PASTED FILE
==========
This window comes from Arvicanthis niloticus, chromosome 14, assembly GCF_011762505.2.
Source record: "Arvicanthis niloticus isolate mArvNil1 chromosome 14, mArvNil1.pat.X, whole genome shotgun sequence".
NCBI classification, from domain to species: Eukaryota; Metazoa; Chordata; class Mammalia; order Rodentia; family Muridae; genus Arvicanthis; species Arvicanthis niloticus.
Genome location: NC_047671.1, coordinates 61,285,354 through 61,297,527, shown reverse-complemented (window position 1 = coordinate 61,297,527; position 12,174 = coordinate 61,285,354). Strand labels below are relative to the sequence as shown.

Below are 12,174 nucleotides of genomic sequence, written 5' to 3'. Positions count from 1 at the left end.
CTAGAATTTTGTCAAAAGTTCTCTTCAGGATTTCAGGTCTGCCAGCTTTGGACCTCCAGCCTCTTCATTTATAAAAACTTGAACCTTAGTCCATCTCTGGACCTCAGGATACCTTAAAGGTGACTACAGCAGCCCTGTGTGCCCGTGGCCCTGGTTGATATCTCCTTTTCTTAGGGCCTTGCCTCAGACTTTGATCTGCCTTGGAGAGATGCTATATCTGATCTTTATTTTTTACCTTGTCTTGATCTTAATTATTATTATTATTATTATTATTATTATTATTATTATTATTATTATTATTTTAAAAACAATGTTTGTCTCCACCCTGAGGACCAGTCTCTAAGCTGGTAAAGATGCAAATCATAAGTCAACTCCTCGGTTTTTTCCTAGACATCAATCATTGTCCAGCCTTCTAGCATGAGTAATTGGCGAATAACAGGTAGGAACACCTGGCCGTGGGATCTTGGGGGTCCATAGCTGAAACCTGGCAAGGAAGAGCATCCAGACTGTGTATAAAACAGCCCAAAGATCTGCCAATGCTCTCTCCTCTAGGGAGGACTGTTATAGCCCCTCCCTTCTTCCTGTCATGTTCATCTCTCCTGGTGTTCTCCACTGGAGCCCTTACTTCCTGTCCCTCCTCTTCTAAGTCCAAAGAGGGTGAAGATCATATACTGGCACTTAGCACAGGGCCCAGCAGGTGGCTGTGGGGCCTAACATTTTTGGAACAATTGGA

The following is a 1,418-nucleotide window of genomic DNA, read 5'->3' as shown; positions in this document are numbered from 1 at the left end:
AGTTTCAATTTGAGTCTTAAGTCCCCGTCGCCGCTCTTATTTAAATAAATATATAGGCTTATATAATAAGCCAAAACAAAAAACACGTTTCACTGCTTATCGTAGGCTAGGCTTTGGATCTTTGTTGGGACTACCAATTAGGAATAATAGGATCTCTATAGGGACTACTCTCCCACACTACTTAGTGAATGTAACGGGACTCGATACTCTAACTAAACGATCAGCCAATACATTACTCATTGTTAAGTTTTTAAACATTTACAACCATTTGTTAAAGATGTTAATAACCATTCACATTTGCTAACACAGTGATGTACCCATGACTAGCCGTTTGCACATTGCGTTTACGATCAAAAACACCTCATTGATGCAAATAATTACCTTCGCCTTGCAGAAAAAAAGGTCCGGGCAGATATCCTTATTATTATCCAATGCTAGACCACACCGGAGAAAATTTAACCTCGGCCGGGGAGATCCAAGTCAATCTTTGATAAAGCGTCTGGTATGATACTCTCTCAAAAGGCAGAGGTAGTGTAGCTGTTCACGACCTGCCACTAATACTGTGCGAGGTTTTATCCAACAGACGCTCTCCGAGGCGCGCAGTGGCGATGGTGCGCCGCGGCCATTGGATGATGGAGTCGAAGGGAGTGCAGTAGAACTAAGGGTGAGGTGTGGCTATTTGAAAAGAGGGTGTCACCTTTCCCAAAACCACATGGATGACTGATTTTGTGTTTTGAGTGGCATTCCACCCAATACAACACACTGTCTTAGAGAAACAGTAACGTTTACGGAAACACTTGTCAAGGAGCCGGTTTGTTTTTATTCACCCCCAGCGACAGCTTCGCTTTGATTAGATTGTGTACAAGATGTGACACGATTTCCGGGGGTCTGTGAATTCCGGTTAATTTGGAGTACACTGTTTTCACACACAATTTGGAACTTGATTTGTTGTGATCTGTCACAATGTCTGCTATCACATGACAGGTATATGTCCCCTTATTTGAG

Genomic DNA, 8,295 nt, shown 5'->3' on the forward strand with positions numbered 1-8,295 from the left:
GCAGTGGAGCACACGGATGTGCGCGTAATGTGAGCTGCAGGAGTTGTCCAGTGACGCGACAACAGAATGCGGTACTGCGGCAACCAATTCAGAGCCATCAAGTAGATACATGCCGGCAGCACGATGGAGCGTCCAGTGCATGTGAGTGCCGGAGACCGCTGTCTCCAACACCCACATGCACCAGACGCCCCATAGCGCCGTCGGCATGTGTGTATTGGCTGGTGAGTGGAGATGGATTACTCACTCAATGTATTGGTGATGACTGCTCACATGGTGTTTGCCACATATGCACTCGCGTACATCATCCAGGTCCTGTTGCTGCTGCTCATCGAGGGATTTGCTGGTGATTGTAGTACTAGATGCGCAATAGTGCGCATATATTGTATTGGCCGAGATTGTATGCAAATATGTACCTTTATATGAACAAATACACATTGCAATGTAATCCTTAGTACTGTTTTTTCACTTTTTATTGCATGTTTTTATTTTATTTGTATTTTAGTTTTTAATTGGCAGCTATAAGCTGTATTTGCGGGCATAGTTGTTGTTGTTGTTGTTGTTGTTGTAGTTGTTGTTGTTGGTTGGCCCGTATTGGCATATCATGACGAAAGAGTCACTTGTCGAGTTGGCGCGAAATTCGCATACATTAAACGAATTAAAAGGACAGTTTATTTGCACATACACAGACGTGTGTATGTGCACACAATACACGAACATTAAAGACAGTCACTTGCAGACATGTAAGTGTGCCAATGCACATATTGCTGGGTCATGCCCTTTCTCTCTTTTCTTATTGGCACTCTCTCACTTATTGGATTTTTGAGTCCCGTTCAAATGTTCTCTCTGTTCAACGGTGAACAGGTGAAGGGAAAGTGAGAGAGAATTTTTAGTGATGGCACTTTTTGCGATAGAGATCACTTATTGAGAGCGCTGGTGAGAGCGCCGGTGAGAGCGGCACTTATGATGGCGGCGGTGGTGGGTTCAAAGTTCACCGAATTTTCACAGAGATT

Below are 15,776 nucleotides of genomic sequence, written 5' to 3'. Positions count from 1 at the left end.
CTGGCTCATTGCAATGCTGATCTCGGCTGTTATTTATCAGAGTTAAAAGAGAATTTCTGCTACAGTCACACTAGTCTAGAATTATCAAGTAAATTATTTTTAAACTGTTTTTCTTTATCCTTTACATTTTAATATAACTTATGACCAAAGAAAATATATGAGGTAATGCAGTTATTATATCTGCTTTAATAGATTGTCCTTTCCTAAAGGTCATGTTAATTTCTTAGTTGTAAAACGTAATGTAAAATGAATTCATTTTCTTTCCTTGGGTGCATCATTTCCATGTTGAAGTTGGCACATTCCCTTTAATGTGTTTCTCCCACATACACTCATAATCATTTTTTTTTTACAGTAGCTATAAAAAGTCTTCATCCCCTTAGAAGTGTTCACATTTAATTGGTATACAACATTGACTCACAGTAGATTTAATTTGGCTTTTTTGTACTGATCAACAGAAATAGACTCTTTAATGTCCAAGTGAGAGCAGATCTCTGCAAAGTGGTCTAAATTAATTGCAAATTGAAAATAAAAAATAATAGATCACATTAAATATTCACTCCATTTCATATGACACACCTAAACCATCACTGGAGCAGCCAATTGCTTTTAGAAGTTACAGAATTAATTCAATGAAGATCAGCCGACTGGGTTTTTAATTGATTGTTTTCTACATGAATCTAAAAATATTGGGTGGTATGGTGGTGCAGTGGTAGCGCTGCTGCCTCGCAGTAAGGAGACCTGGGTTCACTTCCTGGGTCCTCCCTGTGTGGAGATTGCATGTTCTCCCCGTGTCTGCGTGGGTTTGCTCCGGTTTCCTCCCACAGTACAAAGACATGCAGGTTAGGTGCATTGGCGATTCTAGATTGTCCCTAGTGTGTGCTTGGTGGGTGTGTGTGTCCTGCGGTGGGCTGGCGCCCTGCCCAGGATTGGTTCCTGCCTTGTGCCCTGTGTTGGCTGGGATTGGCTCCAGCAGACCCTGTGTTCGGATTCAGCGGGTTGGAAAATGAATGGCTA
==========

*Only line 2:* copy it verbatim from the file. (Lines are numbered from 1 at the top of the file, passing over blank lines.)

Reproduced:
Source record: "Arvicanthis niloticus isolate mArvNil1 chromosome 14, mArvNil1.pat.X, whole genome shotgun sequence".